From the Editor
By: Dave Leggett
just-auto editor Dave Leggett's overview of the auto industry, its companies, products and people.
Dave Leggett provides an assessment of the latest developments following the UK’s referendum result to leave the EU.
In the end it was a narrow result, but the UK’s voters have voted to leave the European Union. What are the implications for the automotive sector?
Vehicle manufacturer purchasing managers have described the challenges facing the UK supply chain and frustrations they face in dealing with suppliers.
Western Europe’s car market is continuing to recover, helped by a positive replacement cycle and returning consumer confidence built on an improving economy. While sales still remain below pre-recession levels they are heading rapidly in the right direction.
Back in the 1980s when Nissan started to assemble the Bluebird (Ford Sierra fighter) model in the UK, there was much head scratching over the true status of the car.
PSA Groupe, as PSA Peugeot-Citroen now likes to be known, has turned itself around since the dark days of 2012 when it made an annual loss of EUR5bn. This, let us remind ourselves, was a volume player that was seen as spread thinly with sales across two poorly differentiated brands while also overly reliant on the depressed European car market where it also possessed excessive and costly manufacturing capacity.
Relations between vehicle manufacturers and their suppliers is a subject area that has always provoked debate. For all the talk of the benefits of collaborative activity, the need for investment in shared and emerging technologies, 'best cost' rather than lowest cost, one reality is that OEMs look for ‘productivity gains’ from their suppliers in the relentless quest for lower cost and better competitiveness. An annual survey of suppliers in North America charts the state of current relations, viewed from the supplier standpoint.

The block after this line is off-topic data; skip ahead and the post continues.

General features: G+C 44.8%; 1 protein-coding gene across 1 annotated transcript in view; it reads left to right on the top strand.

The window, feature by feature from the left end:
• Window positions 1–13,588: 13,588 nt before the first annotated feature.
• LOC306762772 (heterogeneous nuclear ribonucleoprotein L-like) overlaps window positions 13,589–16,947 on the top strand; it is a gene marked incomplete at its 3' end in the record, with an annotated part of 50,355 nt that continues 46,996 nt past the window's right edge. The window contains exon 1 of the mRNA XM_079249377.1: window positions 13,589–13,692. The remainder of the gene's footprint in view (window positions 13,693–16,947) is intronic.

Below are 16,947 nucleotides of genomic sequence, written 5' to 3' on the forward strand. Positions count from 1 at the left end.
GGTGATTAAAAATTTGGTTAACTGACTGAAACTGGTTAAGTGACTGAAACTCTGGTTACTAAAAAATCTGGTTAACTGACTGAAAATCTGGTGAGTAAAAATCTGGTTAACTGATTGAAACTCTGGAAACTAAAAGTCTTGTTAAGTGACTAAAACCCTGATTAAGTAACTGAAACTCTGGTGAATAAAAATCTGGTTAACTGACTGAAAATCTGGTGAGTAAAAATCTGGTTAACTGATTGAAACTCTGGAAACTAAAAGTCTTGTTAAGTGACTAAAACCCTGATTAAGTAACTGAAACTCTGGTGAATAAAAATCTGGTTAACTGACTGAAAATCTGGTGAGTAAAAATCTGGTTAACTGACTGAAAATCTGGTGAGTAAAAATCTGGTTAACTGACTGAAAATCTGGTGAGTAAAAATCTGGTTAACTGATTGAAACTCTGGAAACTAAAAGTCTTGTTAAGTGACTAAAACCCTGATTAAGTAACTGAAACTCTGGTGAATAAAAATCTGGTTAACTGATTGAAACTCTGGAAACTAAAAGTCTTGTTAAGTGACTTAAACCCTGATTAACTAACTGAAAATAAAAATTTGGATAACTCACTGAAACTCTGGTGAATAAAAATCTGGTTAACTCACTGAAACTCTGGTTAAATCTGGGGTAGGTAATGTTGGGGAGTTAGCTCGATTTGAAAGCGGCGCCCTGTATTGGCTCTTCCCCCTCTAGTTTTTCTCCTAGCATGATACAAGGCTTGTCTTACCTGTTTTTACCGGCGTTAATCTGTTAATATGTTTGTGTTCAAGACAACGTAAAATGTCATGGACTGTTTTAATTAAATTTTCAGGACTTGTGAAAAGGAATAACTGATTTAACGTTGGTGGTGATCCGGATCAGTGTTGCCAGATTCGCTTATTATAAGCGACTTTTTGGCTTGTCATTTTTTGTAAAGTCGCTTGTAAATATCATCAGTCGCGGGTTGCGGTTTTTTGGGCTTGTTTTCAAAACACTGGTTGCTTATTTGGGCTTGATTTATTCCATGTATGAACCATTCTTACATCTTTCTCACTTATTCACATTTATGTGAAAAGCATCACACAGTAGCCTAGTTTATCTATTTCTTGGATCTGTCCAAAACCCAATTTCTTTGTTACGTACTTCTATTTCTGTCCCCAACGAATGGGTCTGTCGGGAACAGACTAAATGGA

Automotive eyes turn to the Beijing Auto Show this week.
Delphi’s Chief Technology Officer, Jeff Owens, has told just-auto that the automotive battle for the Millennials is being played out in the user experience in the car cockpit.
Tesla unveiled its Model 3 last week and it’s already clear that the model is going to be of great significance to both Tesla Motors and the future of the burgeoning electric vehicle segment.
If new car customers opt to rent cars on-demand rather than own them, the car industry potentially faces a major problem. Sharing the asset – the vehicle that sits around doing nothing most of the time - means that fewer vehicles are needed and the smaller vehicle parc translates to a smaller annual market.
Upscale interior materials provider Alcantara is enjoying rapid growth of turnover as it reports higher demand for its artificially created ‘suede effect’ material from premium automakers.
Russia’s severe economic crisis may be bad news for car companies selling there, but Datsun – Nissan’s value brand for emerging markets – sees an export opportunity arising from the weak Russian currency.
Victor Muller, the man behind ultra-premium sports car maker Spyker who later went on to attempt to unsuccessfully revive the Saab brand after it was sold off by GM, has been in Geneva at the Motor Show launching a new post-administration Spyker model. just-auto caught up with him just ahead of the unveil.
PSA premium brand DS is planning hybrid and electric performance models in the future, according to DS brand CEO Yves Bonnefont, speaking to just-auto at the Geneva Motor Show.
- Recalls redux - the week that was
- Brexit could lift UK auto production – Asian view
- Driving the new Q30, and Infiniti future models
- Audi S8 plus - if 585PS just isn’t enough power
- Ford and Lincoln future models into the 2020s
- General Motors re-thinks India strategy - report
- Mixed reaction to Tesla's latest plans
- Auto business confidence hit but holding up
- Volkswagen emissions scandal hits Porsche SE
- Mahle opens vehicle engineering centre in UK